well lou// i used a pin type and cked it through the edge of the board mid way the lenght of it, i can ck the center tonight. lou. it had been out of the kiln for awhile and was outdoors under cover so could have gained some moisture back.
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  12. #12
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    Quote Originally Posted by Jim Becker
    Larry, I've never found the heavy stationary planers to leave as "nice" a finish as many of the portables, .
    "Heaven forbid" I wouldn't want to start a controversy However I just couldn't resist a reply. I have a 15 yr old Jet 15" 2 feed speed planer and will put the "finish" up against any portable machine I have seen. The trick is knowing what feed speed and what depth of cut to use on what type of lumber (it definetly varies)
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  13. #13
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    No controversy, Ken. A skilled operator can do a lot, especially when they know their machine well and take the time to adjust it, etc. Unfortunately, many folks don't make those adjustments, especially when they upgrade from a "portable" to a "stationary" tool...moving from a machine that essentially has little or no adjustments to one that has (and requires) a lot of them, especially in the beginning. So we are both correct...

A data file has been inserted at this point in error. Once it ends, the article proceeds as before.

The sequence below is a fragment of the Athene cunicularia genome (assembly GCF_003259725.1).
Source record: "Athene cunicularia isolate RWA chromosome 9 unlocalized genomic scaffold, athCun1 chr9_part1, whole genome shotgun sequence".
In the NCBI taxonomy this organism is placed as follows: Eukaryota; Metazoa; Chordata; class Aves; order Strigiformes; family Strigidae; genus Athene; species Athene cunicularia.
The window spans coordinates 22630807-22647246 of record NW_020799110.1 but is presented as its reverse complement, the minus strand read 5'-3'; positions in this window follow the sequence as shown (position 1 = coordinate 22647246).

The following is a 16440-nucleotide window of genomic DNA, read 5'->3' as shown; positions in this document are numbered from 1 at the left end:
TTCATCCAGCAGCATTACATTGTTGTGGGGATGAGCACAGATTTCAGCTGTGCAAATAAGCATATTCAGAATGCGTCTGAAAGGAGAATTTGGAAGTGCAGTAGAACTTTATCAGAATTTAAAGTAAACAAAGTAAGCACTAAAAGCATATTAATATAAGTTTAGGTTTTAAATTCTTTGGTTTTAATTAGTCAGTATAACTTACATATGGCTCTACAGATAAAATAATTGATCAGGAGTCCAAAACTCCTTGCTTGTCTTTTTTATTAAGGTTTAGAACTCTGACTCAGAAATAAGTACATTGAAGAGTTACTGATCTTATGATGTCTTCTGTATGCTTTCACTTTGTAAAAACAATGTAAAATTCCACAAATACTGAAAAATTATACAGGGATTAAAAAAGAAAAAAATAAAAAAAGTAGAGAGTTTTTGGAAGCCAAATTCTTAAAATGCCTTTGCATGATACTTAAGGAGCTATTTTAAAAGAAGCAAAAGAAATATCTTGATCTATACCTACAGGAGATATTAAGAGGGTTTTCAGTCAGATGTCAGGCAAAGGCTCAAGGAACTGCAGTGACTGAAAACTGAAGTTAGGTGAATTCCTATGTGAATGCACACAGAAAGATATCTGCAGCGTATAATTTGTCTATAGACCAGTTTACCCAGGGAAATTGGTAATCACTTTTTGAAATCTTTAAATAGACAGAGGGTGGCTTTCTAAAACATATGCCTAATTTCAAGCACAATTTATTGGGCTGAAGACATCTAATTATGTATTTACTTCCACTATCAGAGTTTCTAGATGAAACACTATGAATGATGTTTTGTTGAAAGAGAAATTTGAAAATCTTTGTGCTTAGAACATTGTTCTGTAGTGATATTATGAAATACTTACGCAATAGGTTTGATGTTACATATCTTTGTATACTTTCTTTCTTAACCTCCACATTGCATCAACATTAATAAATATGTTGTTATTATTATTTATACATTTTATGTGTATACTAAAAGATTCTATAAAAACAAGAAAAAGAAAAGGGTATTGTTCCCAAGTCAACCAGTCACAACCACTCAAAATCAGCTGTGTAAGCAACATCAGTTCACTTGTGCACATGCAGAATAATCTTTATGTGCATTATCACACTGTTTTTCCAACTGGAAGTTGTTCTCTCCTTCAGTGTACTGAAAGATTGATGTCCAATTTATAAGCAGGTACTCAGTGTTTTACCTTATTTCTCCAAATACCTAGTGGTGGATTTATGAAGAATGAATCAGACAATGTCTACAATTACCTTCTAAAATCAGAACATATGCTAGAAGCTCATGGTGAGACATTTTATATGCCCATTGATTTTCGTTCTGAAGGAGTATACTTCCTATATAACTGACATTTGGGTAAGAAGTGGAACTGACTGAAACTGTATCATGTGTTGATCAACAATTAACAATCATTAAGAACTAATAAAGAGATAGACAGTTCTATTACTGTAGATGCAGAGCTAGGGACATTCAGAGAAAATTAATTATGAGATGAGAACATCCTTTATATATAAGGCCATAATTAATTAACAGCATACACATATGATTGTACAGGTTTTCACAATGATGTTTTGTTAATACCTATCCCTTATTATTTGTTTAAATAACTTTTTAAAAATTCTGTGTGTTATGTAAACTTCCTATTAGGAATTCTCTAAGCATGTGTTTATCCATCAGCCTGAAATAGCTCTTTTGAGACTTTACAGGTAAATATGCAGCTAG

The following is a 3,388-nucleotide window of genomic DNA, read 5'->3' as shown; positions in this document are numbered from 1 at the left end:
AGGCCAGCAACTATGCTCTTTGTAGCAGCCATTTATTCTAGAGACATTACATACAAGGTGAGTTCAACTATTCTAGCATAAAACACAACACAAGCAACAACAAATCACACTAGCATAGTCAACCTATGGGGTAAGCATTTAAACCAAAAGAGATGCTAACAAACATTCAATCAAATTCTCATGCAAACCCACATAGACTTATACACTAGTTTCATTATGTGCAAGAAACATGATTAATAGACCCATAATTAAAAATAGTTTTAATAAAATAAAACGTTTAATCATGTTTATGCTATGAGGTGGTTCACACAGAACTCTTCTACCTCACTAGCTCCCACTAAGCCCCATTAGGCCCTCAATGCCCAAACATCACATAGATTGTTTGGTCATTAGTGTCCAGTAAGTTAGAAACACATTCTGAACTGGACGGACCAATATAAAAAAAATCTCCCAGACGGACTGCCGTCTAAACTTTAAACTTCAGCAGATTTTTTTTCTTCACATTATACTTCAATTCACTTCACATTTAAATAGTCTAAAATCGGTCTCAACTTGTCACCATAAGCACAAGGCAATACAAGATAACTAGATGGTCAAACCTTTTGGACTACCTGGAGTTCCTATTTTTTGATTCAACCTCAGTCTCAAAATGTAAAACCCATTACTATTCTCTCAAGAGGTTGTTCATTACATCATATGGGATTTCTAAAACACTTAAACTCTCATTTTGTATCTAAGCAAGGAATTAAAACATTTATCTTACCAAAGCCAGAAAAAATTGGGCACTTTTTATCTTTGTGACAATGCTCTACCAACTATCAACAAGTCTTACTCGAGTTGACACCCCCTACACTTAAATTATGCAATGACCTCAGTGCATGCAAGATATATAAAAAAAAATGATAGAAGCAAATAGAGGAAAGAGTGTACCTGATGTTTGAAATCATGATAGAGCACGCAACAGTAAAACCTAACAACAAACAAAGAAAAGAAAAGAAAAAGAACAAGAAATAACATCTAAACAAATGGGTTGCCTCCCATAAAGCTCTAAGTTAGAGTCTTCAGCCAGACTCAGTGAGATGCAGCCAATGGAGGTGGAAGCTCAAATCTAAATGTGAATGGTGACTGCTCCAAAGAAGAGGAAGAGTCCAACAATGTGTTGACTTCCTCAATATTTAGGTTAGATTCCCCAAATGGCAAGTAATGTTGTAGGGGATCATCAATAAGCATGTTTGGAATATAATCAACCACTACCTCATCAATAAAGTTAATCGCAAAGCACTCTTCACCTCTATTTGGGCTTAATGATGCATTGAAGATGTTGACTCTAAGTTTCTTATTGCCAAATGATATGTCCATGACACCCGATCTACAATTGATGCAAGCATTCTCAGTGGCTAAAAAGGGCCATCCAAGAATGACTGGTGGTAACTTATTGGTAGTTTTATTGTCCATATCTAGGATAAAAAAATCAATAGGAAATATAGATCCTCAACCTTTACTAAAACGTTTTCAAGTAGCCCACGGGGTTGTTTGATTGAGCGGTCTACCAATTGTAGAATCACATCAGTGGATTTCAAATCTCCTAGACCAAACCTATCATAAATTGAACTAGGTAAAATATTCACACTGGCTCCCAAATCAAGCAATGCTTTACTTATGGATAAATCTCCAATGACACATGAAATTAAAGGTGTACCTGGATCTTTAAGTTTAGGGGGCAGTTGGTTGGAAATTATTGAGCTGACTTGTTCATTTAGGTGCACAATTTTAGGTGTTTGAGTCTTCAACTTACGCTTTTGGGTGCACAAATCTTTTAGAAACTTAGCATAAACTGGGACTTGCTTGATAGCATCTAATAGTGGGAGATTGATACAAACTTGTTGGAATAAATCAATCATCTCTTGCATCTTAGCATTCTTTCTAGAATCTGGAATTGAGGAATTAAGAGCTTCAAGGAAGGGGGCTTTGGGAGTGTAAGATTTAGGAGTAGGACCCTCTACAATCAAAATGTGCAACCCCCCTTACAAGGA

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  14. #14
    I can typically get 300-400 feet of rough oak through my Grizzly 15" between sharpenings but dirty lumber will reduce this significantly.

    Even the best KD lumber will have some moisture gradient between surface and core and 9% would be ok--I regularly use Oak that's 10-12% with no machining problems. In fact, I prefer QS oak at 10% as the additional moisture helps with tearout at the rays.

    Without seeing pics, I would suspect that there is an undue amount of grain runout in your lumber and that what you are experiencing is fiber springback from taking shallow cuts.
    Last edited by Scott Banbury; 03-07-2005 at 11:42 AM.

  15. #15
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    Quote Originally Posted by Scott Banbury
    I can typically get 300-400 feet of rough oak through my Grizzly 15" between sharpenings but dirty lumber will reduce this significantly.

    Even the best KD lumber will have some moisture gradient between surface and core and 9% would be ok--I regularly use Oak that's 10-12% with no machining problems. In fact, I prefer QS oak at 10% as the additional moisture helps with tearout at the rays.

    Without seeing pics, I would suspect that there is an undue amount of grain runout in your lumber and that what you are experiencing is fiber springback from taking shallow cuts.

    i will see if i can get a pic to post tonight or tommrow, but your discription does sound likly. thanks i thought i was doing myself a favor by taking lighter cuts to avoid bad final finish.